top of page
  • Eric Kampmann


The sayings of King Lemuel—an oracle his mother taught him:

“O my son, O son of my womb, O son of my vows, do not spend

your strength on women, your vigor on those who ruin kings.”

—Proverbs 31:1–3

Samson is an Old Testament superhero apparently brought low by a fatal flaw. He is mighty in power, vanquishing entire armies, terrifying the enemies of Israel, but his weakness for women saps him of his supernatural strength, and he is led away in defeat and humiliation. Or so goes the conventional reading of this story.

On another level, we might reduce the tale of Samson to a morality play where the son, gifted with great strength, fails to cleave to the admonition not to “spend your strength on women, your vigor on those who ruin kings.” But this version neglects the role that God plays in the story, for the actual account of Samson begins with the visitation of an angel to a barren and aging woman. The angel tells her that she will give birth to a son who will “be a Nazirite, set apart to God from birth, and he will begin the deliverance of Israel from the hands of the Philistines” (Judges 13:5). The story progresses along expected lines until an act of folly delivers Samson into the hands of his enemies. He is bound, blinded, tortured, and humiliated, but then, unexpectedly, he returns and triumphs through a redeeming act that brings about his own death as well as the destruction of his enemies.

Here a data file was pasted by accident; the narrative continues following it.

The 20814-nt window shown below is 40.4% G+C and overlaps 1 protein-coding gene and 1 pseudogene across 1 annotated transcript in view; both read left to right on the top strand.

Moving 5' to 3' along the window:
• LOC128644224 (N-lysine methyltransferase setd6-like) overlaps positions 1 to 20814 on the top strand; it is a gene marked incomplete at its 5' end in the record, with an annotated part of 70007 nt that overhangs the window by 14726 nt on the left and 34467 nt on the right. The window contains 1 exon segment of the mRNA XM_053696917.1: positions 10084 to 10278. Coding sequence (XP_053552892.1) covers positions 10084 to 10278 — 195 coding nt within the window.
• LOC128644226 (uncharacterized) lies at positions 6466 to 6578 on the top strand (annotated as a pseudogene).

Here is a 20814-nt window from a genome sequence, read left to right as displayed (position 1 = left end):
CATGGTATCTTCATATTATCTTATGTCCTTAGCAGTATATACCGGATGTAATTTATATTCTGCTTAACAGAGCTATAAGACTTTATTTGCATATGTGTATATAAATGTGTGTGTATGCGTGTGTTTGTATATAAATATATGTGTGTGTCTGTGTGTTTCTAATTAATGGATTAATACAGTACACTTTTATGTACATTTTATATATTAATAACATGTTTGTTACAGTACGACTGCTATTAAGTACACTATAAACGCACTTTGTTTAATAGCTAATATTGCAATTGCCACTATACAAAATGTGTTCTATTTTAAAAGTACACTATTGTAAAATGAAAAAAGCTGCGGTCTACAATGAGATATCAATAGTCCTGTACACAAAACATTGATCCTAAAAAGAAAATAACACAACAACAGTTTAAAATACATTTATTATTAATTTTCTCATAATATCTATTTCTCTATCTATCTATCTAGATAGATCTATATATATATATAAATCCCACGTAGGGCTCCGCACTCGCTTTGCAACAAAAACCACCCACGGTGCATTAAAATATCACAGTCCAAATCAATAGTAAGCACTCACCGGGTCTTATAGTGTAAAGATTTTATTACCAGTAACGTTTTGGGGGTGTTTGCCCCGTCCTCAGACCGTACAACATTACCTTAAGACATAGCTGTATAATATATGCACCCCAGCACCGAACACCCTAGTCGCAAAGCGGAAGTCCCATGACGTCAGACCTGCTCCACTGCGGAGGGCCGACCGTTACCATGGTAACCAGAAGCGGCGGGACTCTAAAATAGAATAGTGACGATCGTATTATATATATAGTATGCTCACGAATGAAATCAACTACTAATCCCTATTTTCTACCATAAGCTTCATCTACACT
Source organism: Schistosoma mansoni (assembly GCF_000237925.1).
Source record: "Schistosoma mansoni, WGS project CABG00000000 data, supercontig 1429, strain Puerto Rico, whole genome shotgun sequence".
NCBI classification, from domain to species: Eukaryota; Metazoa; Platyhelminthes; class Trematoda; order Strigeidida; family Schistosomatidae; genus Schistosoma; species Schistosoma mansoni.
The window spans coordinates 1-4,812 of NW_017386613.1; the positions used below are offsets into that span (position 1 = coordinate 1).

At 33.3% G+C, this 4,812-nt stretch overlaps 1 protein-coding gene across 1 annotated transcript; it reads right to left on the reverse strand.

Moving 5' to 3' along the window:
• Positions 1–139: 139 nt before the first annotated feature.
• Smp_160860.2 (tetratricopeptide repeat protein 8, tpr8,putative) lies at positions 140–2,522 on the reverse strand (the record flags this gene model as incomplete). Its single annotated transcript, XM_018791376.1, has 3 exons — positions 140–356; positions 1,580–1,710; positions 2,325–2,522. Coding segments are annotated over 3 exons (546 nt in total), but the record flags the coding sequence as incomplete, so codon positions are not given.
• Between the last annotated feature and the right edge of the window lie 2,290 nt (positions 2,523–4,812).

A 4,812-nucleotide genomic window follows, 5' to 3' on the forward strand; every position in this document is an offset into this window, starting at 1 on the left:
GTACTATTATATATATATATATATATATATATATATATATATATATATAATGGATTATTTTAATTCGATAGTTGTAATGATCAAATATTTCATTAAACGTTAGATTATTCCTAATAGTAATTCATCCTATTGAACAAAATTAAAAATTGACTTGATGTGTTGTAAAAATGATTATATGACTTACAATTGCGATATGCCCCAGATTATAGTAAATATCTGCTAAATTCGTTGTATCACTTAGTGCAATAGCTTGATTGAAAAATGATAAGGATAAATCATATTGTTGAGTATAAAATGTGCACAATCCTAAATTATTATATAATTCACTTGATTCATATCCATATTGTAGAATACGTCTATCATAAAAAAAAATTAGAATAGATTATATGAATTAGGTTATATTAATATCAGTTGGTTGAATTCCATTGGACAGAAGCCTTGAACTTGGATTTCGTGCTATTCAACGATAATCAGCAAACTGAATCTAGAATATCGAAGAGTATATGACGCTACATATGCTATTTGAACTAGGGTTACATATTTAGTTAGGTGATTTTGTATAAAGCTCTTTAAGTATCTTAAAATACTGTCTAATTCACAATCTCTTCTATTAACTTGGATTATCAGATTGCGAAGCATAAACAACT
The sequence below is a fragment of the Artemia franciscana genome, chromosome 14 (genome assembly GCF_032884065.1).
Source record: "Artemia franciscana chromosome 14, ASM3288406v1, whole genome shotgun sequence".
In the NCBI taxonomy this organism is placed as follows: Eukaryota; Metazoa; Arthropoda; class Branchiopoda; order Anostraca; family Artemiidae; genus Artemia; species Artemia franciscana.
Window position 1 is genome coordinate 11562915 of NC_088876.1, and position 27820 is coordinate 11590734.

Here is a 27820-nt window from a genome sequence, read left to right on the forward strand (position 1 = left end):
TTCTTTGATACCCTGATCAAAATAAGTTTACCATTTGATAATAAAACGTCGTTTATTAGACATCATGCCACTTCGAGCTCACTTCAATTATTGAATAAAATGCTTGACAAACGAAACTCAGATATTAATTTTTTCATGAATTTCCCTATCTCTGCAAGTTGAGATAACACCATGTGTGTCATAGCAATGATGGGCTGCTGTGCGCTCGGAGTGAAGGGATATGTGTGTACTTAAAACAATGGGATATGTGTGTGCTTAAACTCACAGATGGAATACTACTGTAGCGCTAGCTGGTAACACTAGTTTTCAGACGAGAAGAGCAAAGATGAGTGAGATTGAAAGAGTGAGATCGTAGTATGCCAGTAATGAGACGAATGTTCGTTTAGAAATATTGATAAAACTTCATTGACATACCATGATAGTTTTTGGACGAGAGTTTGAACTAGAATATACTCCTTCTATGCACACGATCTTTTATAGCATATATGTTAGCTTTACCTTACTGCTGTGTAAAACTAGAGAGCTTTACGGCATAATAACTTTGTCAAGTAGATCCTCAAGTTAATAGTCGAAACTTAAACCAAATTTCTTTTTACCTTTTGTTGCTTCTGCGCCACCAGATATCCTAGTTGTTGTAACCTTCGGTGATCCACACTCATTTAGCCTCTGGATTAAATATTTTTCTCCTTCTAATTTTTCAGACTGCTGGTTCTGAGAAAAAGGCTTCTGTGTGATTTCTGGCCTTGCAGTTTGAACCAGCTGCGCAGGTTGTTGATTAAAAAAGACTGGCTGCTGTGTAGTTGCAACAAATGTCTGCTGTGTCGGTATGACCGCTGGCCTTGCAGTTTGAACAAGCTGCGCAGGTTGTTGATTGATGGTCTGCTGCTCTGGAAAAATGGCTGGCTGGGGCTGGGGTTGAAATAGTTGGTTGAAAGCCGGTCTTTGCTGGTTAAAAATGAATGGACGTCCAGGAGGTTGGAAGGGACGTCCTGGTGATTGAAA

The annunciation, the miraculous birth, the great triumphs, the capture, torture, death, and final victory foreshadow a pattern of events God will use at a later time. But whereas Samson’s mission is to “begin” to deliver Israel, Jesus will complete God’s purpose by liberating not only Israel but all peoples from the bondage of sin. The story of Samson is intriguing, but it is more intriguing when read in light of the birth, life, death, and resurrection of Jesus Christ.

—Eric Kampmann, Signposts

5 views0 comments

Recent Posts

See All


bottom of page